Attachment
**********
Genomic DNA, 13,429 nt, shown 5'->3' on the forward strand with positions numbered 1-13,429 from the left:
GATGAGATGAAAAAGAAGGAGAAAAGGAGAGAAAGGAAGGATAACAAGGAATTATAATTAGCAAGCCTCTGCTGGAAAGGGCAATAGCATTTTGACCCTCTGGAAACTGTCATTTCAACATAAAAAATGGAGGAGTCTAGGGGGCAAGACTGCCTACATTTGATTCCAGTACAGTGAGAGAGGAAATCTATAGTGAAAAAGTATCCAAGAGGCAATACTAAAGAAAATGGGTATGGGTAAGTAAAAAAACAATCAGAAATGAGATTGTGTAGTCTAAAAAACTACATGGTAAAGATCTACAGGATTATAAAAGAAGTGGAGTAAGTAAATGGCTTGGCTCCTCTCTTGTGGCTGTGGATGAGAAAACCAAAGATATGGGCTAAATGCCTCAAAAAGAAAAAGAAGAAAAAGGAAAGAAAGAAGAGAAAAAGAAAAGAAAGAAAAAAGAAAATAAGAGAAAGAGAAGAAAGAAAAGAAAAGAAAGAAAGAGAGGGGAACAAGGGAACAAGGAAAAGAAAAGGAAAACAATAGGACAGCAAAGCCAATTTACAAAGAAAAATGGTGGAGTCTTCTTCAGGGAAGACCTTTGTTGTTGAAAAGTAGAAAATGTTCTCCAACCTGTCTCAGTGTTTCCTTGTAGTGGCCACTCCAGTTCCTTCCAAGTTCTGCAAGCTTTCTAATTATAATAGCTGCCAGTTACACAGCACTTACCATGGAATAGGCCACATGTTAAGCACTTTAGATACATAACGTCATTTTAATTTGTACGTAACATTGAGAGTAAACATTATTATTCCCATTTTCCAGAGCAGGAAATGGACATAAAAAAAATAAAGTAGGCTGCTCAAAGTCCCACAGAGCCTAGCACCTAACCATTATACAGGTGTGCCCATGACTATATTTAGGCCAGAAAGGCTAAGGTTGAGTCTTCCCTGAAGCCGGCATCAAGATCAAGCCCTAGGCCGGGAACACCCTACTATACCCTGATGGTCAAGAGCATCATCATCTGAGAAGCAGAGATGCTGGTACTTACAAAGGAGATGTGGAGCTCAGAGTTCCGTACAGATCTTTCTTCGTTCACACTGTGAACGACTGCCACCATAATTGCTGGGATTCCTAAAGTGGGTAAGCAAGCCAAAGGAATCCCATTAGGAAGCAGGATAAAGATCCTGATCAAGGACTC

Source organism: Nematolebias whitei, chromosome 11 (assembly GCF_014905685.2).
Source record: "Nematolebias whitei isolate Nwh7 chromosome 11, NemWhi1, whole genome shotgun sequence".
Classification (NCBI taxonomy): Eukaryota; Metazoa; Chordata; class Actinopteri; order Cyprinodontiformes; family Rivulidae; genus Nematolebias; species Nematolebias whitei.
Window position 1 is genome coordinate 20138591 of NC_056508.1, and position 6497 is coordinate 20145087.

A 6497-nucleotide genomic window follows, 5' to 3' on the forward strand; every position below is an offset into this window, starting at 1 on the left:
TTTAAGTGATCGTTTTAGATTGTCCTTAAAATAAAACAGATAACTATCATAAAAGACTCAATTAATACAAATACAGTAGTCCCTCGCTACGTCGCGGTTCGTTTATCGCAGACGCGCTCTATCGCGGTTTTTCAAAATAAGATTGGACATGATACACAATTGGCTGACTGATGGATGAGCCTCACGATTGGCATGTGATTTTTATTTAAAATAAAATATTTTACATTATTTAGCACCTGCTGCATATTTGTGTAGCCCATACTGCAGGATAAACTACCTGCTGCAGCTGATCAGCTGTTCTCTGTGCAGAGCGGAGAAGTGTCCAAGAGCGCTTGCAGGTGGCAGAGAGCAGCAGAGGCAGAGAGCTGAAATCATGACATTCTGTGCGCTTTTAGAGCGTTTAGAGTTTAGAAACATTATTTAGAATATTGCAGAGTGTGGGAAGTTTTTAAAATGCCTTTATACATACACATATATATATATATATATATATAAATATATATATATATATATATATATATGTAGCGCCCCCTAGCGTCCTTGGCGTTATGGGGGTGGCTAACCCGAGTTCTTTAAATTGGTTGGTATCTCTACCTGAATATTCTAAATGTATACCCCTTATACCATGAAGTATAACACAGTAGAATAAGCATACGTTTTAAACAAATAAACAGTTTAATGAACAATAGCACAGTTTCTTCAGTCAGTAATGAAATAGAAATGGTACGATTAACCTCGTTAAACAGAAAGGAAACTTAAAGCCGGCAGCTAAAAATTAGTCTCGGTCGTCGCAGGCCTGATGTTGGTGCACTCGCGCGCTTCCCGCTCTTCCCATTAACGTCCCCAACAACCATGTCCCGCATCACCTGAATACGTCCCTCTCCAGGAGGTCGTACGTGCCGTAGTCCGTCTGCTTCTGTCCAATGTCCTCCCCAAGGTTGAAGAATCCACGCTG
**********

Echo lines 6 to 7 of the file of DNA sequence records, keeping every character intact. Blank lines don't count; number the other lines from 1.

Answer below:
Window position 1 is genome coordinate 20138591 of NC_056508.1, and position 6497 is coordinate 20145087.

A 6497-nucleotide genomic window follows, 5' to 3' on the forward strand; every position below is an offset into this window, starting at 1 on the left: